Take the 2-minute tour ×
Stack Overflow is a question and answer site for professional and enthusiast programmers. It's 100% free, no registration required.

I am trying to think of a good way to model the company objects in a new project. A company on it's on already has a lot of data: office address(es), telephone numbers, email addresses, employees (which also have multiple roles: project member, sales representative, etc) and you name it. Now, when it comes to relationships, a company can do business with another company. Often a company buys or sells to another company. But it can also be a two-way situation in which both companies buy and sell from and to eachother. I want to model these relationships in a model which can handle these situations. Besides that, I have a need to be able to add companies to my administration which I haven't done any business with yet, just a relationship. I don't want to fill in all the debtor details yet, or give them a debtor number. Before the become a debtor, the will become a lead first. I don't want lose classes, because I don't want to replicate all the data. Personel and Contactinformation for instance does not change if I start selling or buying from another company.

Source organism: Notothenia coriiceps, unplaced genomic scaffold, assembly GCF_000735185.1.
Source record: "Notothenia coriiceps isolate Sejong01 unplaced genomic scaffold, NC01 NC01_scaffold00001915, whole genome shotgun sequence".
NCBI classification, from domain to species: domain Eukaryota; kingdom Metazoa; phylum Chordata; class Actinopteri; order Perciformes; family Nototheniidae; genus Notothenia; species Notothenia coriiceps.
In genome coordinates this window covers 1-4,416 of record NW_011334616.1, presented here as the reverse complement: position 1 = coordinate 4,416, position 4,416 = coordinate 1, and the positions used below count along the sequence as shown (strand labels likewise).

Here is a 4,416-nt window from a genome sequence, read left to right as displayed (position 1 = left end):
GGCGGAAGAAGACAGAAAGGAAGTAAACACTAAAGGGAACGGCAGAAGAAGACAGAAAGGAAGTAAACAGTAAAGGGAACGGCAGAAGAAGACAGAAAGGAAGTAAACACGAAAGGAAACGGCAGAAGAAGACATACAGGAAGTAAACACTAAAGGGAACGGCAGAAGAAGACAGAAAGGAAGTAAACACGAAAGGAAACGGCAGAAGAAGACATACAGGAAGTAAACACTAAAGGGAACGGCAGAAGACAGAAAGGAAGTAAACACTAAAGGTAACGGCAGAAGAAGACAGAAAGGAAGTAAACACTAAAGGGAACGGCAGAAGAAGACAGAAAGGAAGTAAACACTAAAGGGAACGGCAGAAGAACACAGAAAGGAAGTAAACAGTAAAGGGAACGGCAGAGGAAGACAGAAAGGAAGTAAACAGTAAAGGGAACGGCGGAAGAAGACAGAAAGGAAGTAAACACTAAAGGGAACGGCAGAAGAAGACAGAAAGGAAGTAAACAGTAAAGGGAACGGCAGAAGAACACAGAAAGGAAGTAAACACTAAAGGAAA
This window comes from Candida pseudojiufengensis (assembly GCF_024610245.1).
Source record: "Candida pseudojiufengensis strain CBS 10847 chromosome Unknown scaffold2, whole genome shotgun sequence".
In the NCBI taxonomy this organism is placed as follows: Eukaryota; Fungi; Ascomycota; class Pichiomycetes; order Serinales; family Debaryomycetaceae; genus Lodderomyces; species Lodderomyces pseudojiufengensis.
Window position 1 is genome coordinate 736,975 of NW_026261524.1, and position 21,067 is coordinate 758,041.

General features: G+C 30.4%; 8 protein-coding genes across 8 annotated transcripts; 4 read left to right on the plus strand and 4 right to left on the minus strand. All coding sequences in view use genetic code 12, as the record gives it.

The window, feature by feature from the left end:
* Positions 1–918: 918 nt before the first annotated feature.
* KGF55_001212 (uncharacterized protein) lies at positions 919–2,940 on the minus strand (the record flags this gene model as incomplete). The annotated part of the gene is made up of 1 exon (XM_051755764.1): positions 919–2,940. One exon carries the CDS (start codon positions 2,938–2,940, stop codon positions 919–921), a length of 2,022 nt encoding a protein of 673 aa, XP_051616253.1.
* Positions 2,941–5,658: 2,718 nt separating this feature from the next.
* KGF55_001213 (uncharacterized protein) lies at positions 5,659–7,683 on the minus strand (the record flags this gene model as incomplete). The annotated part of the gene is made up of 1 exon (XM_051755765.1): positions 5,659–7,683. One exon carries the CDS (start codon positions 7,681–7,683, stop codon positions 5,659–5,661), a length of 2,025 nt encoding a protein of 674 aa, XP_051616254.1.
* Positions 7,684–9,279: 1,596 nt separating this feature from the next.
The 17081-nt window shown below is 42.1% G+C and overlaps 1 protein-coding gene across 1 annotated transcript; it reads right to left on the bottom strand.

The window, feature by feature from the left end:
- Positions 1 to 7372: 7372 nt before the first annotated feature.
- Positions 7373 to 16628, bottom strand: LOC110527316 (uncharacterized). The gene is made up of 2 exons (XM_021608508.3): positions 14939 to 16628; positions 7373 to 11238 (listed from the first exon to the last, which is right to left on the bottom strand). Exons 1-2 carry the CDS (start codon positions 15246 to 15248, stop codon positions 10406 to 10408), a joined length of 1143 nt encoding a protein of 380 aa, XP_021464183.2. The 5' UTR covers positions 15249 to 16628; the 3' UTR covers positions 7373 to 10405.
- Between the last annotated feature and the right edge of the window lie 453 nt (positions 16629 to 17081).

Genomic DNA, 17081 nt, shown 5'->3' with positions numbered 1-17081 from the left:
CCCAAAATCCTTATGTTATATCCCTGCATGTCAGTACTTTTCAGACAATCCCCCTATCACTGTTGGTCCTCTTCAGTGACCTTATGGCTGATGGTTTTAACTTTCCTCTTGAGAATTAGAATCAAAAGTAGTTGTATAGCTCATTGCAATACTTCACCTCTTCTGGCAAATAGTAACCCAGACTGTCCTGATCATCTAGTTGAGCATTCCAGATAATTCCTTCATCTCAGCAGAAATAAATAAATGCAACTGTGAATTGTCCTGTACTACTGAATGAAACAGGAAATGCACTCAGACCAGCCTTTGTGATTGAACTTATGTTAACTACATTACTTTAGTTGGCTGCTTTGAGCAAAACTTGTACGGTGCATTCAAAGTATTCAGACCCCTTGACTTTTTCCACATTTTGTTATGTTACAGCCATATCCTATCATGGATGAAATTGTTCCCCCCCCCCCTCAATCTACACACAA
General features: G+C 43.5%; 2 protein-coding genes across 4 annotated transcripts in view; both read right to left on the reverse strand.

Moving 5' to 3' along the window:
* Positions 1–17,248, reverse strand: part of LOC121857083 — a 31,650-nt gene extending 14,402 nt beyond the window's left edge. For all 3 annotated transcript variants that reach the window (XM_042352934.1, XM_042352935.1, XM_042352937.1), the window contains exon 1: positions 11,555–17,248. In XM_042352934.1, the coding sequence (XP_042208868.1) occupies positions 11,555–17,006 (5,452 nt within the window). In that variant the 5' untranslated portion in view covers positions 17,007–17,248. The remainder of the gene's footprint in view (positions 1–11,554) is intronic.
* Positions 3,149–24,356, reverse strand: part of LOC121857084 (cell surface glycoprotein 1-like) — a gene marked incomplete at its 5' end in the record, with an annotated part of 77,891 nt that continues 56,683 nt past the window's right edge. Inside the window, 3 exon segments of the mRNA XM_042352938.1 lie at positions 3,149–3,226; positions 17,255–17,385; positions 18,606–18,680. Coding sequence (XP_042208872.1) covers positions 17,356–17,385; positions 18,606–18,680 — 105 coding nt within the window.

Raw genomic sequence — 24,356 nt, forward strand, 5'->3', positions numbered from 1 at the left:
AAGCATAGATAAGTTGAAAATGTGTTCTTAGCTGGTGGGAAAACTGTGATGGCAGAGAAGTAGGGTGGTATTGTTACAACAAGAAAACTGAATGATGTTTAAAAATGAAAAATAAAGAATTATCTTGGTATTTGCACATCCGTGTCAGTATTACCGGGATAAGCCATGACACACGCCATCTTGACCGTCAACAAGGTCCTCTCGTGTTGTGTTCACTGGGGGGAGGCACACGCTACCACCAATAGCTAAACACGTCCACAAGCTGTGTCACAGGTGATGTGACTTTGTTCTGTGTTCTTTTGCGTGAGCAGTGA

My question is: how can I model company so they can have multiple roles? Some pseudo code or class diagram would be nice!

Thanks in advance for trying to help me on my way.

Regards, Ted

share|improve this question

2 Answers 2

up vote 3 down vote accepted

There are many ways to skin this particular cat and making a recommendation really requires access to the requirements of your system in detail plus enough time to consider the options. However, assuming that these relationships cannot be derived (see last paragraph), I would, perhaps, consider something like the following:-

public class Company
{
    public string Name { get; set; }        
    public IEnumerable<Relationship>
    {
        get { ... }
    }
}

public class Relationship
{
    public RelationshipType { get; set; }
    public Company { get; set; }
}

public enum RelationshipType
{
    Other,
    Debtor,
    Creditor,
    Lead,
}

This is assuming that the differences between the relationships are trivial as far as your OO model is concerned. If, however, you require behaviors from your relationships specific to the type, then I would consider subtyping, e.g.:-

public class Relationship
{
    public Company { get; set; }
    public virtual void Foo()
    {
        ....
    }
}

public class Debtor : Relationship
{
    public override void Foo()
    {
        ....
    }
}

public class Creditor : Relationship
{
    public override void Foo()
    {
        ....
    }
}

public class Lead : Relationship
{
    public override void Foo()
    {
        ....
    }
}